Built by Tesla, the world’s largest lithium-ion battery is helping alleviate South Australia’s unstable power grid, but it hasn’t solved all of the country’s energy problems. Undeterred, Tesla has an ambitious new plan to fix lingering issues. The company wants to bring its energy storage solutions to individual homes to create the world’s largest “virtual power plant.”
Instead of the industrial-grade Powerpack batteries used for South Australia’s 100MW battery system, Tesla and the South Australian government plan to install Powerwalls, the sleek batteries designed to bring solar power to individual homes. And rather than being an isolated, closed system, Australia will link tens of thousands of Powerwall 2s to the power grid so they can offer additional energy to the country during times of high energy usage.
Under the program, each household will be provided with a 5kW solar panel kit and 13.5kWh Tesla Powerwall 2. The solar panels will transfer converted sunlight to the Powerwalls, which store the electricity until needed. Any surplus energy is sent to the grid and distributed to other homes and businesses that face a power outage, effectively creating a massive “virtual” power plant. Tesla claims its battery storage system can power a home continuously for seven days before needing a recharge. This smart grid of homes has the potential to provide 20 percent of South Australia’s energy requirements.
The program starts with a limited trial of 1,100 government-owned properties before it ramps up to 50,000 households in the next four years, making it the largest energy system of its kind. The South Australian government believes the system will reduce energy costs by 30 percent. Best of all, participants won’t pay any up-front costs, a significant money-saver considering the price of a Powerwall, which can easily top $10,000 after installation. The government is assisting the rollout with a $2 million grant and a $30 million loan from the Renewable Technology Fund, a $150 million fund that supports renewable energy solutions in the region.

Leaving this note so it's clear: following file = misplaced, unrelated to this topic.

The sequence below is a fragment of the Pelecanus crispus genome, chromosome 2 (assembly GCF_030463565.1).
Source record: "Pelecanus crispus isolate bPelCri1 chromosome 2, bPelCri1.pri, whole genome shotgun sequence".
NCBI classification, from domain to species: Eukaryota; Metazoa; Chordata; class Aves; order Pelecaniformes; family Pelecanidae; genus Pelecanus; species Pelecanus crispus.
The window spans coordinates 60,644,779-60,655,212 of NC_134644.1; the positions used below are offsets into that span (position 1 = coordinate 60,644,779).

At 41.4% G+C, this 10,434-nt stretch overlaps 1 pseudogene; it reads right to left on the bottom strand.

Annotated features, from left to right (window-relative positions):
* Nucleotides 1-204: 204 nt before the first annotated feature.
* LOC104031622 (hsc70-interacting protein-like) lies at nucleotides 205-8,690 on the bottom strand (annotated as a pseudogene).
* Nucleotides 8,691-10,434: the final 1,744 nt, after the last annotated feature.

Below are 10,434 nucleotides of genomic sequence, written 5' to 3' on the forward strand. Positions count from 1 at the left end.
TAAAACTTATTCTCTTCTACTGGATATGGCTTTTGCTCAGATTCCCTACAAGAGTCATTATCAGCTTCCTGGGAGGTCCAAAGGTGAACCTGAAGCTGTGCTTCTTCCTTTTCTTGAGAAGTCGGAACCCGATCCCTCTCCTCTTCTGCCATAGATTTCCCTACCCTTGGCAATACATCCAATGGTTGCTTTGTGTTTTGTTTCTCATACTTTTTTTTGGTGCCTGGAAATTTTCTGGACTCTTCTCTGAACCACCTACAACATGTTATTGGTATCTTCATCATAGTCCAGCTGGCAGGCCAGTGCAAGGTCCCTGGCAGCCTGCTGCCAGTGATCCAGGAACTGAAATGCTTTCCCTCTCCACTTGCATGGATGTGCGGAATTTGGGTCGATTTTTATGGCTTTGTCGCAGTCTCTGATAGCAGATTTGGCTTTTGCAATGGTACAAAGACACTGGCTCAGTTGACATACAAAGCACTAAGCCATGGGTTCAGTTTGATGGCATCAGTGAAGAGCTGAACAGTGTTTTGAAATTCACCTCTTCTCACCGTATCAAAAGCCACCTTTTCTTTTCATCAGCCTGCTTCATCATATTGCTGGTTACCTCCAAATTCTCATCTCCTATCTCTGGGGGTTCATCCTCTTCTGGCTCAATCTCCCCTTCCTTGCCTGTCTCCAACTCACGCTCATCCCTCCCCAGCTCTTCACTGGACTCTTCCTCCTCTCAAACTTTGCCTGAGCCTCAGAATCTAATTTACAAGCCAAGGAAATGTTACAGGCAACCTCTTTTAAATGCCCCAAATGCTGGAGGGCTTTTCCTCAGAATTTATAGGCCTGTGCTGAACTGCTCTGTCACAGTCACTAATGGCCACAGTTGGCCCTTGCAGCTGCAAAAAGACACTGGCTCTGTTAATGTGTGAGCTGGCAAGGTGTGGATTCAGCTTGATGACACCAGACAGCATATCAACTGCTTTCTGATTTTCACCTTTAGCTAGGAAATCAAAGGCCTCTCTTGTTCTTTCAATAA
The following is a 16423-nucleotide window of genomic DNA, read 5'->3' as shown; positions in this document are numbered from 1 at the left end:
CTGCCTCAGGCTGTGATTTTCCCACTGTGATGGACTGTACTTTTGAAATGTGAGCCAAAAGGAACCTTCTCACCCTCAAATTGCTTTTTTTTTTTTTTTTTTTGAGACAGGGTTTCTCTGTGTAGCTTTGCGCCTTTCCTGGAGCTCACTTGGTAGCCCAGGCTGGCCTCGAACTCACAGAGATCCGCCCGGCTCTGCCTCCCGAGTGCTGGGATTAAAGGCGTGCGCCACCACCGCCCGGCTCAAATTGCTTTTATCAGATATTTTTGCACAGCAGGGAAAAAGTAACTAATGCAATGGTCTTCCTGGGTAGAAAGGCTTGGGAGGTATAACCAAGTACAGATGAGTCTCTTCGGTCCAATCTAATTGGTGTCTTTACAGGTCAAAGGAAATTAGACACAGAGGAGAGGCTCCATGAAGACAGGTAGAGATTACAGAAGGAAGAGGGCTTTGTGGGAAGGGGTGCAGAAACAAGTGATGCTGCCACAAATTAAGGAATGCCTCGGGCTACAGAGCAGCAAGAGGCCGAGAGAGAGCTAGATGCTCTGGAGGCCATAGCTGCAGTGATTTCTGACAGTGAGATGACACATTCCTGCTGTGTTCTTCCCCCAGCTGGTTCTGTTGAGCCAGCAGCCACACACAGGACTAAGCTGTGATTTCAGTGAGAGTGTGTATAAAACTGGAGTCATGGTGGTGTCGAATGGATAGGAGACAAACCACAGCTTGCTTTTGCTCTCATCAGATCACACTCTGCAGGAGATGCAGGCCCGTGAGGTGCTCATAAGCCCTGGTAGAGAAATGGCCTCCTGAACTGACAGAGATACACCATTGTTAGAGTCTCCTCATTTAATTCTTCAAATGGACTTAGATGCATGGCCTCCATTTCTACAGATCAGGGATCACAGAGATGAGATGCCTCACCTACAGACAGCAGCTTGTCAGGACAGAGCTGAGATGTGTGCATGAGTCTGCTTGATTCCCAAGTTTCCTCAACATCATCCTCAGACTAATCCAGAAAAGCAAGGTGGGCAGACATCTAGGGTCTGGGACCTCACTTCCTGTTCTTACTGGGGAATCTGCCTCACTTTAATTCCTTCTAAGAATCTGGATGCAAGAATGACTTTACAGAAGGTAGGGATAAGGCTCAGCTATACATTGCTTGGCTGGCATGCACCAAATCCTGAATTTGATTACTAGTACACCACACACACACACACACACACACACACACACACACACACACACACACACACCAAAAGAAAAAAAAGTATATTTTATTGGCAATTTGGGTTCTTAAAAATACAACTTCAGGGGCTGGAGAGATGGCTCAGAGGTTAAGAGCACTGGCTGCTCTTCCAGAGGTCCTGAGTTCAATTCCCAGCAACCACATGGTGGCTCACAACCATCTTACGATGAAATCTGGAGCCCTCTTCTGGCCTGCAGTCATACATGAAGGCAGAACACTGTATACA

“We will use people’s homes as a way to generate energy for the South Australian grid, with participating households benefiting with significant savings in their energy bills,” the state’s premier, Jay Weatherill, said on Sunday. “Our energy plan means that we are leading the world in renewable energy and now we are making it easier for more homes to become self-sufficient.”
But the initiative could see major changes as South Australia preps for its next election on March 17. Malcolm Turnbull, the leader of the liberal party and current prime minister, swiped at Weatherill’s energy strategy, calling it a “reckless experiment.” His party’s opposition plan calls for solar panels and batteries to be installed in 40,000 homes in four years.
“South Australia is a great state, but we are being let down by an arrogant and dysfunctional Labor government,” Steven Marshall, the state’s opposition leader, said. “We must immediately address the economic problems that 16 years of Labor government has delivered or we will fall further behind the rest of the nation.”
Residents of South Australia can sign up to the program from the government’s virtual power plant webpage. Weatherill said 4,000 people had already signed up.
This isn’t the only way Tesla is making its energy storage systems available to the general public. The company recently announced that it will start selling solar panels, the Powerwall 2, and potentially solar tiles, in 800 Home Depot stores throughout the U.S.